“It is really helpful to our family medicine physicians and pediatricians for their patients to have access to information, so I guess you could say that they were one of the biggest drivers for getting this information available,” says Tizon.
The app helps subscribers get quick advice about what may be ailing their child, and includes an anatomic index of topics, a pediatric drug dosage table, and infection exposure questions, as well as information on how to take a temperature and advice on when to call a doctor.
Swedish is promoting its Symptom Checker app through social media and with the help of its family medicine physicians and pediatricians, who are informing their patients about it. The health system plans to track the app’s return on investment by measuring its number of downloads and by tracking how many people heard about Swedish’s services through the app.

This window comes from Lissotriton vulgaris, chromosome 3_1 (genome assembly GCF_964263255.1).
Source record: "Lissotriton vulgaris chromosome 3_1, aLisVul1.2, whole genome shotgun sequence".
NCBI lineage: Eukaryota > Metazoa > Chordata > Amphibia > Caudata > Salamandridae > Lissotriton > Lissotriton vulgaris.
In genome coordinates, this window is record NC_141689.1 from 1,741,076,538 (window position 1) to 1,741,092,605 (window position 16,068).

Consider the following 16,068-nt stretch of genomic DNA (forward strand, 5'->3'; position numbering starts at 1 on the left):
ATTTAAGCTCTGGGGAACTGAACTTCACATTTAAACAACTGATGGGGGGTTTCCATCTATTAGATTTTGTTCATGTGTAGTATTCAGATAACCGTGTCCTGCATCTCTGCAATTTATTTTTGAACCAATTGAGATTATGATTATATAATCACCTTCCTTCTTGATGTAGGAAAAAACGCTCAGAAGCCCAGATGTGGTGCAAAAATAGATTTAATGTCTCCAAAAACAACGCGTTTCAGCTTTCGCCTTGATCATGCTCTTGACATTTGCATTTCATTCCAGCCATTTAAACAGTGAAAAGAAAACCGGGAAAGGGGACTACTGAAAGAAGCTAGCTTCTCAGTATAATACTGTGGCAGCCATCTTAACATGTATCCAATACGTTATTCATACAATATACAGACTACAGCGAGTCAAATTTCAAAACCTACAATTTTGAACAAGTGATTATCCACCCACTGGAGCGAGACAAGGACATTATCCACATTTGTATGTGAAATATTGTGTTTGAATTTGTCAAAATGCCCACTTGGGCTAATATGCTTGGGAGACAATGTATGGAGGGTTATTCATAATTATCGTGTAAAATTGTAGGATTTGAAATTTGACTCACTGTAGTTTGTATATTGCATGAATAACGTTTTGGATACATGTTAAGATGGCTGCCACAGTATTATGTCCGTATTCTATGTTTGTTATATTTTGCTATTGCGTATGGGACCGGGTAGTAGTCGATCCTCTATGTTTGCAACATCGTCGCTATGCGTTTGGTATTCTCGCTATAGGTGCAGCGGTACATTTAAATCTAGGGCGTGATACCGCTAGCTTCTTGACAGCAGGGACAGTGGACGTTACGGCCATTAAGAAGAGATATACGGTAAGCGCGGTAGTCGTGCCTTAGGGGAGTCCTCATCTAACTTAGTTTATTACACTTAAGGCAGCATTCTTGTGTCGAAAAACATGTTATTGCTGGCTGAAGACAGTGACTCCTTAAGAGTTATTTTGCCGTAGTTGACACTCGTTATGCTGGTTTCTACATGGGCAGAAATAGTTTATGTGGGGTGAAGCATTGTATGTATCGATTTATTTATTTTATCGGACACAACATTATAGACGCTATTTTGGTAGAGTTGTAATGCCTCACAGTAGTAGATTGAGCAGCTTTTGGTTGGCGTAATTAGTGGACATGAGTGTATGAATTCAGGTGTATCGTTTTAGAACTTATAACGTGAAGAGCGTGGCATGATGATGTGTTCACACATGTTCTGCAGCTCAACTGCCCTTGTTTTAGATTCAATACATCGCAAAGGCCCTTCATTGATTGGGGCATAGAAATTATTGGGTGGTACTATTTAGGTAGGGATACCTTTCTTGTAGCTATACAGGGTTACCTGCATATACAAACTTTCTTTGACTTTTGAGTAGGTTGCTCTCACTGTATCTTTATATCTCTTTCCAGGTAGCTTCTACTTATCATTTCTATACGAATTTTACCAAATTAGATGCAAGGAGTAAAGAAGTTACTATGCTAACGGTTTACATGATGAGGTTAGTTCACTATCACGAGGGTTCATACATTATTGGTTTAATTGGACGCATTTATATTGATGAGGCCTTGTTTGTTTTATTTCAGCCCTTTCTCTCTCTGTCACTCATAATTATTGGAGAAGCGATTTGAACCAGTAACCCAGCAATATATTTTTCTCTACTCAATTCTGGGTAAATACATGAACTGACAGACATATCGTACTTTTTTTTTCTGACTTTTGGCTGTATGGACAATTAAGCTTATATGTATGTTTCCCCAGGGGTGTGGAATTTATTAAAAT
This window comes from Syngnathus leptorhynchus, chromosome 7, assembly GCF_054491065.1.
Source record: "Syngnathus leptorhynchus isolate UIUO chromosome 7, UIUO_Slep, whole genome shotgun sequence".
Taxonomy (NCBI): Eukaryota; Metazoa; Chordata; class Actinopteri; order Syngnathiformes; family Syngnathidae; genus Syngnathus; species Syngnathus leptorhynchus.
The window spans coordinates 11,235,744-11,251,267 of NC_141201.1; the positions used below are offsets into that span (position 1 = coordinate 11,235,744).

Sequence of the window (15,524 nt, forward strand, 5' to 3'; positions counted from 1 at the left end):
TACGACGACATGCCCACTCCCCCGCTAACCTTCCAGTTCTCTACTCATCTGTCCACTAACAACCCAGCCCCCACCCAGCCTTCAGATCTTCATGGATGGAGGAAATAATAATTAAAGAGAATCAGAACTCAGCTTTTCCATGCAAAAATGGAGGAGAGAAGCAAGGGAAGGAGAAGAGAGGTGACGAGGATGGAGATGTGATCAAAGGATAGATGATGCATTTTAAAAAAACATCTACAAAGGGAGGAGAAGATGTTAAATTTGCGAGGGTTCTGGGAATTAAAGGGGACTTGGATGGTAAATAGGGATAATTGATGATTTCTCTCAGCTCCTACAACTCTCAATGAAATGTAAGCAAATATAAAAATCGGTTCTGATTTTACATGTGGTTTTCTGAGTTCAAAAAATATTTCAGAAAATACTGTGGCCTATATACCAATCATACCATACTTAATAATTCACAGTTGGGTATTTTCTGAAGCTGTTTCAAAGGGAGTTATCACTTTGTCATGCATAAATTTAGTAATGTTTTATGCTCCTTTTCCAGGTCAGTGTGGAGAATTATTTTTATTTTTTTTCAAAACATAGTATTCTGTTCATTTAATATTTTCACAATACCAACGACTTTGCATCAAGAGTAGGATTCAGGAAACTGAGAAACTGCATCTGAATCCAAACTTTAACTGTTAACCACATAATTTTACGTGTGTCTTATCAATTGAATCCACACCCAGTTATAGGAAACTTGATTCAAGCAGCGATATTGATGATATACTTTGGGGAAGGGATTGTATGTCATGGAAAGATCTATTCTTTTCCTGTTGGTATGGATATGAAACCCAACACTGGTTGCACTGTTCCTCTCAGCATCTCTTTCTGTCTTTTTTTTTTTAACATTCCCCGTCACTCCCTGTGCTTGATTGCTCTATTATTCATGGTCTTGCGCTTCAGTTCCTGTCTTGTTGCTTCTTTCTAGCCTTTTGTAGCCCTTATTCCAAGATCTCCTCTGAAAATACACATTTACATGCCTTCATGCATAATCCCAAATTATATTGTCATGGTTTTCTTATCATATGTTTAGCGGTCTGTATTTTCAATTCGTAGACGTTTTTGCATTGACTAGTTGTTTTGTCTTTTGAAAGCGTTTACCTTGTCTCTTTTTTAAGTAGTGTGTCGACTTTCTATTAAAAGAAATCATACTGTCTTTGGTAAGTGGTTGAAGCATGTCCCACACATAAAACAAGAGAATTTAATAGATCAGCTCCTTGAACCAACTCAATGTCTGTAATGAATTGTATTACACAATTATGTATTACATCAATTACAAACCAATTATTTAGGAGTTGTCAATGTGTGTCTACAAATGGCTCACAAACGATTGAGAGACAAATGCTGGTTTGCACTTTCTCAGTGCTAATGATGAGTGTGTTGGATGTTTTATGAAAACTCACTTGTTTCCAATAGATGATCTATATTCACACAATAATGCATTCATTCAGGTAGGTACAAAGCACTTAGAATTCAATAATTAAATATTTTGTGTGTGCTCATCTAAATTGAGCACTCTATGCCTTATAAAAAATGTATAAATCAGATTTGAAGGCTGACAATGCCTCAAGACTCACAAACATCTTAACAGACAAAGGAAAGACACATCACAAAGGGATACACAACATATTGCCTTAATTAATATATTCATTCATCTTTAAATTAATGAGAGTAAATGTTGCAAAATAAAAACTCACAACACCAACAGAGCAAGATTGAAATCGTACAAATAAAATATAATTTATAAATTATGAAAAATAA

Making your mobile strategy a success
One of the key lessons JHSMH learned when developing its app was not to spend too much time on the front end trying to make it perfect. “We knew that we weren’t going to get it perfect the first time with version 1.0. It was not going to be the end-all app,” says Mackovic. “So we got it out there. People loved it, but they gave a lot of feedback.”
For example, subscribers wanted to search for available physicians and hospitals by mile radius, not ZIP code. Also, the initial version of the food diary had users search by food group, but users indicated that, for example, they would rather type in “hamburger” and have any food group that was in a hamburger pop up, she explains.